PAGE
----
Growing

Elizabeth Lillis, Faculty Member
Milton Academy

And that is the beauty of a garden. You get to try it all, again.

Tiny tomato guts have splattered on my 4 year old’s nose and cheeks. ‘Mommy, this one is my favorite!’ he gleefully exclaims. The vines are straining on the upright cages we have staked in our garden. My littlest child (who is just a year old) eagerly reaches for anything spherical, regardless of color, and together we work to find a suitable snack amongst the fruits. This year our bounty is encouraging. The seedlings we planted in late May have yielded many clusters of cherry tomatoes: yellow pears, orange and maroon globes, tiny red Super Sweet 100s, oblong Juliets, and a new variety - the striped Sunrise Bumble Bee. This year we may in fact time our family summer travel right and get to enjoy the harvest even more than the neighborhood birds and bunnies.

Our garden began (and remains) a modest endeavor. We migrated from large pots to a permanent cinder block raised bed after just one year of reveling in the flavor of food grown at our own home. There is a delicious excitement when the seed catalogs arrive in the mail in February, when it feels impossible that the land will ever warm up. Plump green beans, towering basil, sugar snap peas — that never seem to last on the vine more than one day with our eager hands — spicy arugula, zucchini, even my Mom’s favorite herb - marjoram. I share stories with friends and colleagues about varieties that were successes, and more often failures, so as to plan out our garden for the year. My father-in-law, a proper farmer with many years of experience growing for his own large family, eagerly advises me and we plan to share seeds, dog-earing the same shared catalog. My notebook of sketches, diagrams, and measurements has dirt-smudged and rain spattered pages reflecting the live data-collecting from previous summers. 

Now that I have children the process of growing some food that we eat has taken on new meaning.  How much more important food became when I considered how my pregnant body fueled every cell that was to become my child. Their bodies (and all of ours) are created from ingested molecules, and it is my responsibility as a parent to select and provide this nourishment. I am helping to build their very bodies. What more wonderful way to do this than to collaborate with the Earth in the generation of our food, and experience the wonder as it emerges directly from our own yard?

What we eat should not be mysterious, and we have the right to know what is in our food.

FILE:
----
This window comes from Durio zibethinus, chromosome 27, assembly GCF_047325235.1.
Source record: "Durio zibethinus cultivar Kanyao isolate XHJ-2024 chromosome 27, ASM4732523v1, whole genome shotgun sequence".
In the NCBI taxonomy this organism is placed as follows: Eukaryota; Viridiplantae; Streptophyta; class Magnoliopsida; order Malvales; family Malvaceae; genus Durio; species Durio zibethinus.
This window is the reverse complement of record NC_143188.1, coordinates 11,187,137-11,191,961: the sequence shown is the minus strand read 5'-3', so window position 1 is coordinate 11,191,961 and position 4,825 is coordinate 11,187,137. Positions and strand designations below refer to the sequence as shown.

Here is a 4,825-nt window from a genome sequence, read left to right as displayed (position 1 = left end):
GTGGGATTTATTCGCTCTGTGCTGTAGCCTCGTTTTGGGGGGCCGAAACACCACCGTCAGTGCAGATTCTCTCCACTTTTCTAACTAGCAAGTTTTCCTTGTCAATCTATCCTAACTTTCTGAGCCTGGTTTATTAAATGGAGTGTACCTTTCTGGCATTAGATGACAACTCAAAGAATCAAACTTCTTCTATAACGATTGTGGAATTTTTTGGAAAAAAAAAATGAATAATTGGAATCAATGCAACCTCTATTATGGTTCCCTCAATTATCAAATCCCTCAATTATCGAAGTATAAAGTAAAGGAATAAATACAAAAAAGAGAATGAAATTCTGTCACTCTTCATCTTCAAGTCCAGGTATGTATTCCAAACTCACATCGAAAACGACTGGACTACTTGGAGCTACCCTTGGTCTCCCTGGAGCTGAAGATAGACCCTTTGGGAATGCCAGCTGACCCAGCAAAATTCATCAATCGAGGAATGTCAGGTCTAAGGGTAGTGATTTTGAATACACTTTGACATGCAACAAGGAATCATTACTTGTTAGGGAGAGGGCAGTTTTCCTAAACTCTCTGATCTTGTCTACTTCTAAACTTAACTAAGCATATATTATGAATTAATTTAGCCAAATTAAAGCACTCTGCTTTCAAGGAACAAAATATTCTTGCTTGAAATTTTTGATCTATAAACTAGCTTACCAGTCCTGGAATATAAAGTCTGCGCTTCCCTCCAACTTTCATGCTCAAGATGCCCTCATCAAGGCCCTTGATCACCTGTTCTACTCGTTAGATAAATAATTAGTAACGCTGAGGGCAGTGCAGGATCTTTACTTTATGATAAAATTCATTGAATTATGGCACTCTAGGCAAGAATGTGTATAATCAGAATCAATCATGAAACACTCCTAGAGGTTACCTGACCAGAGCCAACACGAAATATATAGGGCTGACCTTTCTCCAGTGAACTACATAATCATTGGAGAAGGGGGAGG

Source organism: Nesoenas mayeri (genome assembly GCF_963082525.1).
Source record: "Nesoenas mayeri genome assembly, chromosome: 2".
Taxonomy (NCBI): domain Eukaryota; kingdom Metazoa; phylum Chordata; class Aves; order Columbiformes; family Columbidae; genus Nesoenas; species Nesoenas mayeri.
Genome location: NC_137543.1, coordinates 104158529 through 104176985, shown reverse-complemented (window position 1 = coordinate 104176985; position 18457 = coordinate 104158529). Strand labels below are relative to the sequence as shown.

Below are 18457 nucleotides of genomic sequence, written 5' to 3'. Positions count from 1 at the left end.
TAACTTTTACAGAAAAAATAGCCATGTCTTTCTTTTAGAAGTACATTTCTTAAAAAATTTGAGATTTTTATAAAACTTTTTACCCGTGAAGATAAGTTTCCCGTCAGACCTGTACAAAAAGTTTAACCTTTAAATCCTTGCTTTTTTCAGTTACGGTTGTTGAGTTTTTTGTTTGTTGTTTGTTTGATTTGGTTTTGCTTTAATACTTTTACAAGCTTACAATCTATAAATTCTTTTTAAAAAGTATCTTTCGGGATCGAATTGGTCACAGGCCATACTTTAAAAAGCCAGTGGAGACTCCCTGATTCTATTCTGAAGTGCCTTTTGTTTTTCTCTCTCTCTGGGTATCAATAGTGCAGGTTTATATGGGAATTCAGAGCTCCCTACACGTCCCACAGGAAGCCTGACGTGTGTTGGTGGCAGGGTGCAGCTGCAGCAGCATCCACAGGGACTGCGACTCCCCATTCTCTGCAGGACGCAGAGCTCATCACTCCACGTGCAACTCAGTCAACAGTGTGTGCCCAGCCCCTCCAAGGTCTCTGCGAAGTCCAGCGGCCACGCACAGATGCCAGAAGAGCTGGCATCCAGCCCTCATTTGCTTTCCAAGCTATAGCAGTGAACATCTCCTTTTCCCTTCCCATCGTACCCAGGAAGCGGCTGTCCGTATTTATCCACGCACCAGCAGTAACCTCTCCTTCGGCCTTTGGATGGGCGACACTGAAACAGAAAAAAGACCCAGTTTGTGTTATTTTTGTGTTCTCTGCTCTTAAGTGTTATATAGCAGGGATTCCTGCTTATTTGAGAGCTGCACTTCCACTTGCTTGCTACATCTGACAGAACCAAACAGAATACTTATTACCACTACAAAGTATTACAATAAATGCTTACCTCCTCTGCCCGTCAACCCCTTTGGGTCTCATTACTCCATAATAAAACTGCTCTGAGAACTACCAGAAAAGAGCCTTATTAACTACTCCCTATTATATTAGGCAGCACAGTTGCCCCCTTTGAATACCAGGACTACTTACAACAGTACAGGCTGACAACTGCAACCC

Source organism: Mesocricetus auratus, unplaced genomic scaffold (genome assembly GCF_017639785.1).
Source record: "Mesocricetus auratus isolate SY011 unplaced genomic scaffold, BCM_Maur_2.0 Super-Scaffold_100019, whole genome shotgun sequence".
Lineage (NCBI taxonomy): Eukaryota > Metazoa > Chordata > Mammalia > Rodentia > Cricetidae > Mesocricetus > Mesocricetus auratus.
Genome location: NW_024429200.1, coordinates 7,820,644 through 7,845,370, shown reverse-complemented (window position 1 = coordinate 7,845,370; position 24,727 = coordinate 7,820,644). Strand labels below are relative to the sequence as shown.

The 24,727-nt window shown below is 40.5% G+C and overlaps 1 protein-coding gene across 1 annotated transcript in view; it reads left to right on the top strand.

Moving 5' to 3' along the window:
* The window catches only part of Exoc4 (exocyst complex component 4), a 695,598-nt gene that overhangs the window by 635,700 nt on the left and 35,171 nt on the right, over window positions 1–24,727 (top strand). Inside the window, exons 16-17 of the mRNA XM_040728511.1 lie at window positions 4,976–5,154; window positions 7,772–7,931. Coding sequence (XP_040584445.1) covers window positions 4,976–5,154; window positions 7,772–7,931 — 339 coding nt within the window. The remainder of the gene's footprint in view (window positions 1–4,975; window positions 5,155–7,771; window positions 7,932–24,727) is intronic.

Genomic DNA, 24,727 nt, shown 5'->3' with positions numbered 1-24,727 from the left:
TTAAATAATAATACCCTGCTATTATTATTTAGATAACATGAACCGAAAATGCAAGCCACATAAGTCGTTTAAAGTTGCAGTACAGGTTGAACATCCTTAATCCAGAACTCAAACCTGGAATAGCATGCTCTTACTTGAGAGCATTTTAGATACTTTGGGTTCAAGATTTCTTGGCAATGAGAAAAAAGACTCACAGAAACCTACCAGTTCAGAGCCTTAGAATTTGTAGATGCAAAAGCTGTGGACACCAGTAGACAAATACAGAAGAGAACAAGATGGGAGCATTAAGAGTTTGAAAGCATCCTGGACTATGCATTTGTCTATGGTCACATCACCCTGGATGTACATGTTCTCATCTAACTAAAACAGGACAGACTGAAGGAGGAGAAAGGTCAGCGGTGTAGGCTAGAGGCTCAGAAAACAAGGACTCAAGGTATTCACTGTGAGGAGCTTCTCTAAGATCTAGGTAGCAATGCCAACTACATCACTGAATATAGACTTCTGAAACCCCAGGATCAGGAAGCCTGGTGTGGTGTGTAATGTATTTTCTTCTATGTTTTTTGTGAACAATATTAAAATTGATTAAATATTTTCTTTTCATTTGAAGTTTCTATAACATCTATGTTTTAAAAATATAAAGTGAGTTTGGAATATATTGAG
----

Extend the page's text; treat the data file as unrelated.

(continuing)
When choosing foods at the market I aim to minimize our exposure to toxic chemicals - pesticides, persistent metals and bioaccumulated chemicals all weigh on my mind as I place food in my basket. I am fortunate to have choices, and I have prioritized investing in better foods for my family. I have adopted the mantra of ‘shop the perimeter,’ spending more time at the edges of the supermarket, where more food is fresh and less processed. I also read labels and signage much more closely, and I rely on resources such as Environmental Working Group for their ‘Clean 15’ and ‘Dirty 12’ lists of produce recommendations based on pesticide loads. My own research is only part of the story; more and more, supermarkets are labeling the origin and sourcing of their products, and companies are advertising the ingredients of their items with more clarity. This is critical. What we eat should not be mysterious, and we have the right to know what is in our food.

Our home garden is a place that I feel especially encouraged by. We chose the soil placed in the raised bed, and now we conduct our own yearly D.Y.O. by growing food. What will we try this spring? Should we expand to include more permanent plants like blueberries? Will this be the year I actually learn how to preserve and can some of our tiny crop? I promise to myself to pull in the herbs next October and dry them; this year I wasted the opportunity. My notebook entries for 2018 begin with a flurry.

And that is the beauty of a garden. You get to try it all, again. You get to experience it, immerse yourself in the buzzing and blooming beauty of the plants and then months later look wistfully at the brown, or more often white-encrusted earth, imagining all the possibilities that will come with the next spring.